Anti-poaching efforts are going well for MACW

Nonique Dernauw is a game ranging and wildlife management student who was shocked at the number of wire snares found on a farm near Nelspruit.

NELSPRUIT – A weekend for these guys consists of leopard crawling through thick brush, armed with pliers and gloves. Since it started its voluntary and free community service, the Mpumalanga Animal Crime Watch (MACW) has achieved noteworthy success in its anti-poaching efforts.

A round-up of statistics for 2013 reflects the physical hard work that has gone into its activities.

• Number of snares removed: 568

• Length of gill nets removed: 130 metres

• Live animals rescued from snares: 2

• Number of dead animals found in snares: 47

Founder member, Mr JK Klopper is excited about the group’s successes so far. “We are in phase two of MACW’s planning and will hopefully soon be operating on a day-to-day basis. We would like to thank each and everyone for the overwhelming support,” he expressed his optimism about the future of the group.

Nature lovers and armchair environmentalists can join the MACW Bush Warriors on ad hoc snare-removal excursions. Details about these are posted on the organisation’s website and Facebook pages.

Twenty-five first year students in game ranging and wildlife management at Unigrad College recently joined MACW for field training on wire-snare removal. Tackling a farm on the R40 Barberton Road, the group located and removed no fewer that 70 snares in a two-hectare area. “I don’t think anyone realised the magnitude of the problem!” exclaimed lecturer Mr Ian Macdonald. He said there were noticeably fewer small game species around.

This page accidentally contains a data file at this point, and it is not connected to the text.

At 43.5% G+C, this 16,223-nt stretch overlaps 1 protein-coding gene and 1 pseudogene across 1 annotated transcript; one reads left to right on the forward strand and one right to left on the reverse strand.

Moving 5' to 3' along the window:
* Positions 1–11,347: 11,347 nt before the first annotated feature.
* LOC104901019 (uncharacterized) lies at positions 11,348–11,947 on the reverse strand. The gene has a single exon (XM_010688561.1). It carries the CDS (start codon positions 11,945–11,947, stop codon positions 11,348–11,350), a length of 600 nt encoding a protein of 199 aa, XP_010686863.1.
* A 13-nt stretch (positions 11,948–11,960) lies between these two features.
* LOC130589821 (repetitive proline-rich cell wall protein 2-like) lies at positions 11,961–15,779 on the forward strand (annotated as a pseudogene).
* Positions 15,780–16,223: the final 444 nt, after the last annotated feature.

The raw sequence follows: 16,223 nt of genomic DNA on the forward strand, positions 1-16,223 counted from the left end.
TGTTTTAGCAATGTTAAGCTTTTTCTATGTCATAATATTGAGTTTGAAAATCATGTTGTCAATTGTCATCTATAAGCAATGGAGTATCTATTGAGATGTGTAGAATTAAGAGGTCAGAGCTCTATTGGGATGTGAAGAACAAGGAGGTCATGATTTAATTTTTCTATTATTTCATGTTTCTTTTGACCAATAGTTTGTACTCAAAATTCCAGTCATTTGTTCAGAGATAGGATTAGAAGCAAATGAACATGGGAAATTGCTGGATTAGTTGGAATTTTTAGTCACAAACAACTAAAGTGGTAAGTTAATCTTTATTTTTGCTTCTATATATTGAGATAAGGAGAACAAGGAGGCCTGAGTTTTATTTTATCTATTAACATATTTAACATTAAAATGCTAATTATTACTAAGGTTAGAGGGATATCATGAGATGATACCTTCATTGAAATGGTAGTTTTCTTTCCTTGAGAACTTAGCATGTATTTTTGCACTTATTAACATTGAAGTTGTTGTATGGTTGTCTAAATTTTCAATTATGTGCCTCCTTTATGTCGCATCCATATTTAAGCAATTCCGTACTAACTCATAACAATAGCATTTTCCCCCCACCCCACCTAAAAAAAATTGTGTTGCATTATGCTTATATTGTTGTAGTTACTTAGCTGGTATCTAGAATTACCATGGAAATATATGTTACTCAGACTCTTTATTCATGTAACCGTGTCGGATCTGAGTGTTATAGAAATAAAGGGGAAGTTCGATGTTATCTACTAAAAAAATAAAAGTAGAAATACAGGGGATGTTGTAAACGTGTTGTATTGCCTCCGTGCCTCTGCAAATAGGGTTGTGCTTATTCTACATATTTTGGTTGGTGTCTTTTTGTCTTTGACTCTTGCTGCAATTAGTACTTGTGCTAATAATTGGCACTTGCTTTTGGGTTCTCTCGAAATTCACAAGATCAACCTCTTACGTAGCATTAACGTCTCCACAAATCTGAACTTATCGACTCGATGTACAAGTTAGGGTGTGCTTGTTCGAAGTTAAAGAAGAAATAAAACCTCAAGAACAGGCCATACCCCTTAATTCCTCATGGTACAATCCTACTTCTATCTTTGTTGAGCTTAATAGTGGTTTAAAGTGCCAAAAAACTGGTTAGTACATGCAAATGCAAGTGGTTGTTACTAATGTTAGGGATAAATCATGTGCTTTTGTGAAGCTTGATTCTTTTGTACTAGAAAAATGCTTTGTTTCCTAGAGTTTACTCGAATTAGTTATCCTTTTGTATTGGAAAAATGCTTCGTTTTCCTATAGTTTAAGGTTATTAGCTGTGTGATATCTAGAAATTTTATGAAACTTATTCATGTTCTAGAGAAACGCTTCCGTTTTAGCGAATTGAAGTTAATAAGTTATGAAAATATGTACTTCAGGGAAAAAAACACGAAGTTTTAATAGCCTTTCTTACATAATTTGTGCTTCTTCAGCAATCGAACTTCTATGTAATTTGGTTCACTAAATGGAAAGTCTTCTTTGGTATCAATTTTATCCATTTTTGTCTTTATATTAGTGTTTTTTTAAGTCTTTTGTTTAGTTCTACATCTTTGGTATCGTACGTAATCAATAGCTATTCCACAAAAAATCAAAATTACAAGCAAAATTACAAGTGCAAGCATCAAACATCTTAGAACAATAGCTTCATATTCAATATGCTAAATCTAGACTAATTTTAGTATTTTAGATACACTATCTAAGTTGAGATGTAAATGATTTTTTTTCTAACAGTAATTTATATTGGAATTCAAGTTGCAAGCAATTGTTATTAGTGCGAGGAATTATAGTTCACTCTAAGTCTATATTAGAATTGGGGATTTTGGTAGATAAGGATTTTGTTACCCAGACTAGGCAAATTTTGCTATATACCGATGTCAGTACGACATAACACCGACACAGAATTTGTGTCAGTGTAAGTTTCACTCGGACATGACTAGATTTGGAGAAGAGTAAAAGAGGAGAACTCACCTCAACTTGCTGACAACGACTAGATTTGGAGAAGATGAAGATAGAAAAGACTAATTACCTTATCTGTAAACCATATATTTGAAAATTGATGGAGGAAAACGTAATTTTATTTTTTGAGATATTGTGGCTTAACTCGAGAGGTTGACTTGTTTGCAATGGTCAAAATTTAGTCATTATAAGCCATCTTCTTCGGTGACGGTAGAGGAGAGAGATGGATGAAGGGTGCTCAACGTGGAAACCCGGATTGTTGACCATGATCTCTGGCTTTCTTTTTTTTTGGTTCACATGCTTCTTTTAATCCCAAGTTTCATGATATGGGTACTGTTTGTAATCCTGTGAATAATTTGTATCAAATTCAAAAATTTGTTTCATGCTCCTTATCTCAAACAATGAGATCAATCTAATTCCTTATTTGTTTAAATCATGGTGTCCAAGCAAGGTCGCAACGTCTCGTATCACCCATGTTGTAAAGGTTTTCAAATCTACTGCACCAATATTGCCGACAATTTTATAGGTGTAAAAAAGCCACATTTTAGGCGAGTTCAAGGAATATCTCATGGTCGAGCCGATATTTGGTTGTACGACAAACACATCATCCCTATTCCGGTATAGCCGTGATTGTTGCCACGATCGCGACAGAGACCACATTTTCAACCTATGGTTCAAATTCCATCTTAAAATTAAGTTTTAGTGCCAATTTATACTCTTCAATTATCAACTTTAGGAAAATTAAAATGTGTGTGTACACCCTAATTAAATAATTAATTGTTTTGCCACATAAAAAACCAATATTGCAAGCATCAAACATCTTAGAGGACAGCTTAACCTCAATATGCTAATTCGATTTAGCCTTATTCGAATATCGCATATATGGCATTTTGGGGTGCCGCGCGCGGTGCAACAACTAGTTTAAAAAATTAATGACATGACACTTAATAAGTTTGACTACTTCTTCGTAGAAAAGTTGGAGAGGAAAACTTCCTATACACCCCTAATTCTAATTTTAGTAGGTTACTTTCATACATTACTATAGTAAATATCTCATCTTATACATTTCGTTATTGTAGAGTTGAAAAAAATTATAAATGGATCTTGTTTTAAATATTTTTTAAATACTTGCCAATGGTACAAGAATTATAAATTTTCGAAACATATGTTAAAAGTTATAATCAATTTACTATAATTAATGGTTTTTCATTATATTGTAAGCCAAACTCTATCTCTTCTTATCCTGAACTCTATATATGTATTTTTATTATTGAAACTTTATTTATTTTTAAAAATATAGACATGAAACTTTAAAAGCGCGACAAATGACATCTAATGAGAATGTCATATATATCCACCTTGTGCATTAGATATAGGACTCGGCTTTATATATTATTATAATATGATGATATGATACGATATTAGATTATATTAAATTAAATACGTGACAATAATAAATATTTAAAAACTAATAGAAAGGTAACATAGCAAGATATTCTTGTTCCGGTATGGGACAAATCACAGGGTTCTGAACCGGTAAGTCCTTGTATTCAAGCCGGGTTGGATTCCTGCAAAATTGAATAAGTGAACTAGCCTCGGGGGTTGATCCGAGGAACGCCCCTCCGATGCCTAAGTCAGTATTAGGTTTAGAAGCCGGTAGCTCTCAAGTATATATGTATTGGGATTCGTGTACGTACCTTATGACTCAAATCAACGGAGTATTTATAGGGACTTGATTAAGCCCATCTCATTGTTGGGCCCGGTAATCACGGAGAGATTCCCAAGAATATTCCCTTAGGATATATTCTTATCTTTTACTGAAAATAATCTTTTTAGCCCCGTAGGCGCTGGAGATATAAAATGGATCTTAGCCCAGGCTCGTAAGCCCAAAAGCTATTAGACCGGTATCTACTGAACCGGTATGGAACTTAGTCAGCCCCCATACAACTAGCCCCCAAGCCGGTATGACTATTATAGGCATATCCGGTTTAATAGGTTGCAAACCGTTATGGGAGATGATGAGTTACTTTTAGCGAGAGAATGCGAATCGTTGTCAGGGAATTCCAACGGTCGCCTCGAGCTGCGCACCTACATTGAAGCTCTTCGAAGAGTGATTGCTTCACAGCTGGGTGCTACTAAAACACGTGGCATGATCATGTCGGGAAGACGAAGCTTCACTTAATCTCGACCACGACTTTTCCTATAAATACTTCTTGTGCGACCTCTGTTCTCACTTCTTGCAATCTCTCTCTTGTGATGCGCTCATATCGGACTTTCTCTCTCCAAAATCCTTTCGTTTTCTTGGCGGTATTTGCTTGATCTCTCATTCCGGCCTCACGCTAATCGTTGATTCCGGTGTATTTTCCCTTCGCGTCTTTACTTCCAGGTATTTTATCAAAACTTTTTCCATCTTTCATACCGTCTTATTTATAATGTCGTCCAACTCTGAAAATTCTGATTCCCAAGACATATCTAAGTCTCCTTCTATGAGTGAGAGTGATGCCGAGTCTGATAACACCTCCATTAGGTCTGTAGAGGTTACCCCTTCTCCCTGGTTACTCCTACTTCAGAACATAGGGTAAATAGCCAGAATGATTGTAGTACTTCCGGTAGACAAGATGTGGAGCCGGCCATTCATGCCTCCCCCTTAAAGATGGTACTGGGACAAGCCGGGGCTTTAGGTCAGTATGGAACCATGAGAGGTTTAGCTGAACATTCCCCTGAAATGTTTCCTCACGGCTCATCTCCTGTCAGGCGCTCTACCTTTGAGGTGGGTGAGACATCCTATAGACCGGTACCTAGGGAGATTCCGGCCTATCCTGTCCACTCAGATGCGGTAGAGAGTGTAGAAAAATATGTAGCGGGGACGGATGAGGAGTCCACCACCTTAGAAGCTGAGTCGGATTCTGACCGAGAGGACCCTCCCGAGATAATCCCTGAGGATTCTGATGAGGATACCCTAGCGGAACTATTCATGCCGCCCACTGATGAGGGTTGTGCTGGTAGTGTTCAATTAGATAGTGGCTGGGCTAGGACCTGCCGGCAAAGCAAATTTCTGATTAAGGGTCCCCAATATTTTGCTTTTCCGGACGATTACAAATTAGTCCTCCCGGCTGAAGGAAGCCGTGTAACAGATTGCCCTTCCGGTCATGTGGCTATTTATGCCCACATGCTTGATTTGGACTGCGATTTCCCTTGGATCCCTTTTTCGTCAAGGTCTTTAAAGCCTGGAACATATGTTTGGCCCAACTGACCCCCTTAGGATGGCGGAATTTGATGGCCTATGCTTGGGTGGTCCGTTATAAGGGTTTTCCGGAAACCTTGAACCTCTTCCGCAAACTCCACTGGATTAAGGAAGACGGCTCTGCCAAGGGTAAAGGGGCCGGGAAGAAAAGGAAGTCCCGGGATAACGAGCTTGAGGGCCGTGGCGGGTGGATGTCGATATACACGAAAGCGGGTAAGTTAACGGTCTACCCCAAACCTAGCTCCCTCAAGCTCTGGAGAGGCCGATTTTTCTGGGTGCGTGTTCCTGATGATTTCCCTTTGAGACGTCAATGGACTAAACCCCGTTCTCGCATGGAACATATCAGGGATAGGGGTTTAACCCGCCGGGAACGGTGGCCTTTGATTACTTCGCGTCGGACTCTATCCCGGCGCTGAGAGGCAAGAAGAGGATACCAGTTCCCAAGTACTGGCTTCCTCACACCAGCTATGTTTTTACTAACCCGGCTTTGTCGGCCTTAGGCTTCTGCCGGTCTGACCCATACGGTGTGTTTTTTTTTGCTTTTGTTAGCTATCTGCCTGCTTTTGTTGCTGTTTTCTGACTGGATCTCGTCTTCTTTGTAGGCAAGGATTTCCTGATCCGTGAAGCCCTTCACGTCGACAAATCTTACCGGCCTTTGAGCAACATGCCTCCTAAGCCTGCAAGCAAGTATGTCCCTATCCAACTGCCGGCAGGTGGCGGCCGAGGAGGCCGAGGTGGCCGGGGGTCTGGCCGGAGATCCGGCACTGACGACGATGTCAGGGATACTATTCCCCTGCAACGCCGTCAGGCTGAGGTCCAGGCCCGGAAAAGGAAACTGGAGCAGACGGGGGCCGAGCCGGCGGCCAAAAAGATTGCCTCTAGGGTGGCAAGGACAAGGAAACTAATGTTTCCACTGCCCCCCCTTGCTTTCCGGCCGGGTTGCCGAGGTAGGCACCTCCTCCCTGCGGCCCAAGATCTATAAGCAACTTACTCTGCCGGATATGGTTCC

Leading a group on Saturday in the Friedenheim area, Klopper found the remains of a wire trap with what was most probably red duiker hair.

This species is seriously endangered and only exists in the Lowveld region and parts of Kwa-Zulu Natal.

Asked about the practical experience they gained, Monique Dernauw said it was good to realise that it was not only the large animals like rhino and lion that suffered at the hands of poachers. They were, admitted Lise Scheepers, all shocked at finding the remains of slaughtered porcupine. “Parts of these animals are used for meat, but some are also used in traditional medicine,” explained Macdonald.

And that is exactly why they do what they do, said Klopper, “We speak for the animals.”

Enquiries: Find MACW on

Read more on MACW’s rescue of an ensnared dog:

Read about Rover’s rescue:

Susanna Oosthuizen

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